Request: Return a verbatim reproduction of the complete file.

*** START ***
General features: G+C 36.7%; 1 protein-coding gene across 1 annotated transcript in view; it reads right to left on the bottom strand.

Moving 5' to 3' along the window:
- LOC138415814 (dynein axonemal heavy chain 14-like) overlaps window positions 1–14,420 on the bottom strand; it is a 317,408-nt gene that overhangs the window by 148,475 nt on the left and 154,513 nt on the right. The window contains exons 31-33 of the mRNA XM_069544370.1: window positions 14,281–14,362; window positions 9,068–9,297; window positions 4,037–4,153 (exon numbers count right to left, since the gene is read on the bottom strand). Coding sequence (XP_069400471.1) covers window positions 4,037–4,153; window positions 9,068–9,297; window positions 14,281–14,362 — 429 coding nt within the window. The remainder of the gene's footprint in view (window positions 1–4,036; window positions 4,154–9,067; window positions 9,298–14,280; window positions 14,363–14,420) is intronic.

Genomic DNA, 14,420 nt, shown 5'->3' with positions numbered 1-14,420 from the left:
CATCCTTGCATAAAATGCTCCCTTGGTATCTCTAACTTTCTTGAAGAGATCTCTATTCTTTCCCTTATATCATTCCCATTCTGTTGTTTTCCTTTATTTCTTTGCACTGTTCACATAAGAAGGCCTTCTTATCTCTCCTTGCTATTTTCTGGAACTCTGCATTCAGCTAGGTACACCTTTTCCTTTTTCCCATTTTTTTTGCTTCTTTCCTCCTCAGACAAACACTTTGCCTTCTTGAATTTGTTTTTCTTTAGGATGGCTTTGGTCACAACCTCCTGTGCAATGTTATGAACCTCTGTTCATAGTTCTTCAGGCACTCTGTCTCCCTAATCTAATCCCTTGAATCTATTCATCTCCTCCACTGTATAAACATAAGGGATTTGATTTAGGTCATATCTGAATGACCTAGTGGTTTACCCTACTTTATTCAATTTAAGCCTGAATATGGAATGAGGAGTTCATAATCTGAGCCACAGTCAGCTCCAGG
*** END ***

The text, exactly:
General features: G+C 36.7%; 1 protein-coding gene across 1 annotated transcript in view; it reads right to left on the bottom strand.

Moving 5' to 3' along the window:
- LOC138415814 (dynein axonemal heavy chain 14-like) overlaps window positions 1–14,420 on the bottom strand; it is a 317,408-nt gene that overhangs the window by 148,475 nt on the left and 154,513 nt on the right. The window contains exons 31-33 of the mRNA XM_069544370.1: window positions 14,281–14,362; window positions 9,068–9,297; window positions 4,037–4,153 (exon numbers count right to left, since the gene is read on the bottom strand). Coding sequence (XP_069400471.1) covers window positions 4,037–4,153; window positions 9,068–9,297; window positions 14,281–14,362 — 429 coding nt within the window. The remainder of the gene's footprint in view (window positions 1–4,036; window positions 4,154–9,067; window positions 9,298–14,280; window positions 14,363–14,420) is intronic.

Genomic DNA, 14,420 nt, shown 5'->3' with positions numbered 1-14,420 from the left:
CATCCTTGCATAAAATGCTCCCTTGGTATCTCTAACTTTCTTGAAGAGATCTCTATTCTTTCCCTTATATCATTCCCATTCTGTTGTTTTCCTTTATTTCTTTGCACTGTTCACATAAGAAGGCCTTCTTATCTCTCCTTGCTATTTTCTGGAACTCTGCATTCAGCTAGGTACACCTTTTCCTTTTTCCCATTTTTTTTGCTTCTTTCCTCCTCAGACAAACACTTTGCCTTCTTGAATTTGTTTTTCTTTAGGATGGCTTTGGTCACAACCTCCTGTGCAATGTTATGAACCTCTGTTCATAGTTCTTCAGGCACTCTGTCTCCCTAATCTAATCCCTTGAATCTATTCATCTCCTCCACTGTATAAACATAAGGGATTTGATTTAGGTCATATCTGAATGACCTAGTGGTTTACCCTACTTTATTCAATTTAAGCCTGAATATGGAATGAGGAGTTCATAATCTGAGCCACAGTCAGCTCCAGG